The Yellow Wallpaper by Charlotte Perkins Gilman

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How does a story without a ghost make it into an anthology of ghost stories? Well, maybe if there are ghosts, but only in the mind of the main character. (many think those are the only kind of ghosts, thus the expression, “There are no haunted houses, only haunted people.”)

**Major Spoiler Alert! – if you want to read the story yourself, do so before proceeding**
I first read this unsettling story almost twenty years ago. It chronicles a young woman’s descent (initially through journal/diary entries, but later this structure of the story loosens a bit) into psychosis. Suffering from a “nervous condition” (perhaps what today would be diagnosed as post-partum depression) her husband, who is also a physician, prescribes, effectively, what was known as a “rest cure,” a popular treatment for hysteria in the late 1800s, when this story was written.

As part of his “prescription,” they rent a home for three months in the summer while their own home is being remodeled. Over the wife’s objections, he chooses an upstairs former nursery room for their bedroom. It has the most hideous yellow wallpaper. Gilman describes the paper in increasingly disturbing ways. “I never saw a worse paper in my life,” and the “pattern lolls like a broken neck,” and “great, slanting waves of optic horror,” and “It is the strangest yellow, that wall paper! It makes me think of all the yellow things I ever saw – not beautiful ones like buttercups, but old foul, bad yellow things.” She eventually decides there is something/someone lurking (creeping) behind the pattern, especially when viewed in the moonlight.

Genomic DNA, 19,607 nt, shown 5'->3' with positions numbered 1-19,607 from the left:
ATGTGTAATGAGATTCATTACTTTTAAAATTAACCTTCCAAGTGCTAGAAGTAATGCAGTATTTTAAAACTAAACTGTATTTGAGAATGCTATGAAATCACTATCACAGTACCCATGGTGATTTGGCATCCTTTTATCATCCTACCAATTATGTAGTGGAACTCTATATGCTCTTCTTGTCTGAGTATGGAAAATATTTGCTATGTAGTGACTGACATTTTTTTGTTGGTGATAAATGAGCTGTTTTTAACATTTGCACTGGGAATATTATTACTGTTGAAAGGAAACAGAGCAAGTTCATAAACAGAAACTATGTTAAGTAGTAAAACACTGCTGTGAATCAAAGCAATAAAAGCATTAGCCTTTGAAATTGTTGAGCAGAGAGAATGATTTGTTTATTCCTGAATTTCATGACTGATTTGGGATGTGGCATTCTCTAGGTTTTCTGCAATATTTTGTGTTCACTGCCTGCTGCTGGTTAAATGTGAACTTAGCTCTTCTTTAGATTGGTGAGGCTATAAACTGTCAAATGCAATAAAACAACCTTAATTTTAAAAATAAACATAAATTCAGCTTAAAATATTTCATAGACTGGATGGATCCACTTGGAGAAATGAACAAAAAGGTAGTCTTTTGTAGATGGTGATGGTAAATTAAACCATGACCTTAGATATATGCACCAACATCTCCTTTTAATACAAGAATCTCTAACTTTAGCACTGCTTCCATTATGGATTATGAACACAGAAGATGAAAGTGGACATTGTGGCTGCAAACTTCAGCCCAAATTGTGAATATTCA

There are things in that paper that nobody knows but me, or ever will.” This revelation comes about halfway through the story, and the reader is now certain that, even though at the start of the story it seems certain that she is a “victim” and her only physical illness is in her mind (or, actually, in her husband’s mind), she is now actually becoming psychotic. Clearly a case of “the cure being worse than the disease” – a charge frequently leveled against the “rest cure.”

As the end of their three month rental nears, she becomes more obsessed with “getting her (the “woman” she sees behind the pattern) out.” Having locked herself in her room she succeeds in ripping some of the paper off the wall, and when the frantic husband finally gets into the room she triumphantly tells him, “I’ve got out at last…and I’ve pulled off most of the paper, so you can’t put me back!” He faints and becomes merely a obstacle for her to crawl around as she continues tracing the path of the wallpaper around the room.

This story is frequently offered as an early example of feminist literature. In the way that it condemns the unequal – and frankly condescending – treatment of women’s illnesses in an androcentric (that’s a new word I learned today 🙂 ) medical world, it certainly qualifies. I must admit, however, that the first time I read this story, I hadn’t even thought about that interpretation. I merely enjoyed it as the genuinely creepy, well-told story which it truly is.

Have you read The Yellow Wallpaper? What did you think of it?

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